I do not know exactly how to implement this but I am sure someone else can answer. I think you can do something like this.

- Computer starts and loads your daemon.
- A user loggs in, which will most likely trigger an event of some kind that you could capture.
- Your daemon logs the login time
- After some time, the user logs out, triggering another event
- Your daemon computes the total time logged in and reports it in someway.

The only difficult thing I can see would be difficult is to get the daemon to capture the login / logout event.

mssever
July 31st, 2008, 07:48 PM
First thank you ww to remind me choose a well topic then Maybe I have to apologize to ask my question ambiguously !!! I have a program that runs as a service (when system comes up) and it should understand when a user logs in/off and calculate some thing like time that he has been logged in what he has done and ... In windows we can use WM_USERCHANGED or ... and control log in/off by callong a dll when event happens. What to in Linux ?
Sorry for my bad english (If I had mistakes in english, please notify me)
UNIX has had process accounting for years. I'm positive software for this exists, though I don't know how to write it. Here are some thoughts:


Check and see if libpam has any hooks you can use for this.
Monitor a process that must be running as long as a user is logged in. For example, for a terminal login, there will likely be a shell that stays running (though I don't know if an attacker can work around that). For a GDM-based login, you can set GDM to kill X between logins, then you can monitor that specific X process.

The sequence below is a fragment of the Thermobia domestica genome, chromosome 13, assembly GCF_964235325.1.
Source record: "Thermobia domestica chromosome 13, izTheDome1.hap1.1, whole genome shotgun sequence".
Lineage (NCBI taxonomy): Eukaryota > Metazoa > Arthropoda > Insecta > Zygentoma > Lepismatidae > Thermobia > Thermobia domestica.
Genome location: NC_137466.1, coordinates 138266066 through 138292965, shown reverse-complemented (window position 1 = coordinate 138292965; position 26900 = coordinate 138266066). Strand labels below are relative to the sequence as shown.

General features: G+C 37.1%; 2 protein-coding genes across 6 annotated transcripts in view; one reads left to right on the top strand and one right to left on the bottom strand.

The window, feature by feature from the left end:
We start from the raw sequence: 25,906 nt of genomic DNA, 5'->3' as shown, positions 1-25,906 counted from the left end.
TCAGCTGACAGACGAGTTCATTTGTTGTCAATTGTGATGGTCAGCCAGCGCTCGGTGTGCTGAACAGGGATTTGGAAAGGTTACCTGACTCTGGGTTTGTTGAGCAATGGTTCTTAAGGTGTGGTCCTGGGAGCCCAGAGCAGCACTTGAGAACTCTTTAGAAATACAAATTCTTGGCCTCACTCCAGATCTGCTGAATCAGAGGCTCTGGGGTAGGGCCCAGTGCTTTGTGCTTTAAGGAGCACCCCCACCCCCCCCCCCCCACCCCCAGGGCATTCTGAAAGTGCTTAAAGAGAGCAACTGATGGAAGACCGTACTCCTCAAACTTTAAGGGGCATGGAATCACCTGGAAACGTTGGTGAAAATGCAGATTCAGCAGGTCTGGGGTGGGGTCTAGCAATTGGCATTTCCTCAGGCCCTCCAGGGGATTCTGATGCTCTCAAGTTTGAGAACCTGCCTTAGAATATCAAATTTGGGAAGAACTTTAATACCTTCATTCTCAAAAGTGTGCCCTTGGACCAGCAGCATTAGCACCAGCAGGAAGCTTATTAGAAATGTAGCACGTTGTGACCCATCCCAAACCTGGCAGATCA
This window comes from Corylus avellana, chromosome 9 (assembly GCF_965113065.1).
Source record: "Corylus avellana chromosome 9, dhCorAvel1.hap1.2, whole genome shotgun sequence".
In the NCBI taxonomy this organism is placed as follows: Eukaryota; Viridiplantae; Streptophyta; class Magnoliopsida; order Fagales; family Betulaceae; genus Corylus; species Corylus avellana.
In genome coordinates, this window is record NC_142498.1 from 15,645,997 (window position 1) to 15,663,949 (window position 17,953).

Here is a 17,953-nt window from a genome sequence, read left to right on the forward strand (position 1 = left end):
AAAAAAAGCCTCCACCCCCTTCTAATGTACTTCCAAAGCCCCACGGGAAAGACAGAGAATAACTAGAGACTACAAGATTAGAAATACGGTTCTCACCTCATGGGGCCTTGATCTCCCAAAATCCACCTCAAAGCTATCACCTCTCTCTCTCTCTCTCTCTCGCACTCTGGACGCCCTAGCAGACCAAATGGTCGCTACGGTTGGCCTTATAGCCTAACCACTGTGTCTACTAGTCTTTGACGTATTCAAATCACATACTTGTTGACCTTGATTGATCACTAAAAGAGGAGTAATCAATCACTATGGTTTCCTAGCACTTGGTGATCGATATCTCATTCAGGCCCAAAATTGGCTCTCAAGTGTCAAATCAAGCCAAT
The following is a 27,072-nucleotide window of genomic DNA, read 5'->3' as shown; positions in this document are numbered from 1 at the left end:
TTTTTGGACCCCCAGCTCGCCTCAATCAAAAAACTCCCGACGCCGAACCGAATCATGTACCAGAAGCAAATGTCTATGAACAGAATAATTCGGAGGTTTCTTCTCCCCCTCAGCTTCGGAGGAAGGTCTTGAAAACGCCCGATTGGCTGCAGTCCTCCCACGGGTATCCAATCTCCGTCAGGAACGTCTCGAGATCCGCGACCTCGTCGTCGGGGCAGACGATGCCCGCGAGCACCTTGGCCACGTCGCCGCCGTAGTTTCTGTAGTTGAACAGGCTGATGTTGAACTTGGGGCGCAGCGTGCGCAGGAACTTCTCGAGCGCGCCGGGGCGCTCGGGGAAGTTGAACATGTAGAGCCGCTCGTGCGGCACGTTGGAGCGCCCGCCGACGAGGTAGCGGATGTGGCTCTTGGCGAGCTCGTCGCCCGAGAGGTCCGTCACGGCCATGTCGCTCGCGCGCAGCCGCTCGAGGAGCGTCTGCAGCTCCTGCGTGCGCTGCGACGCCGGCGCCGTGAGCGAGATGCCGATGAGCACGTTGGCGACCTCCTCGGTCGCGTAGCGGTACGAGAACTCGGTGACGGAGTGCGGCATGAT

The best way: Find a stable, well-written program that does this already, and see what it does.

Martin Witte
July 31st, 2008, 07:50 PM
I have a program that runs as a service (when system comes up) and it should understand when a user logs in/off and calculate some thing like time that he has been logged in what he has done and ... In windows we can use WM_USERCHANGED or ... and control log in/off by callong a dll when event happens. What to in Linux ?
Sorry for my bad english (If I had mistakes in english, please notify me)

This kind of information gets written to /var/log/auth.log on Ubuntu, the location for this log file is specified in /etc/syslog.conf. You could write a process which checks this file on a regular interval, and then look for the 'session opened' en 'session closed' lines. Timestamps are printed, so the total time for a session can be calculated.

mssever
July 31st, 2008, 08:09 PM
This kind of information gets written to /var/log/auth.log on Ubuntu, the location for this log file is specified in /etc/syslog.conf. You could write a process which checks this file on a regular interval, and then look for the 'session opened' en 'session closed' lines. Timestamps are printed, so the total time for a session can be calculated.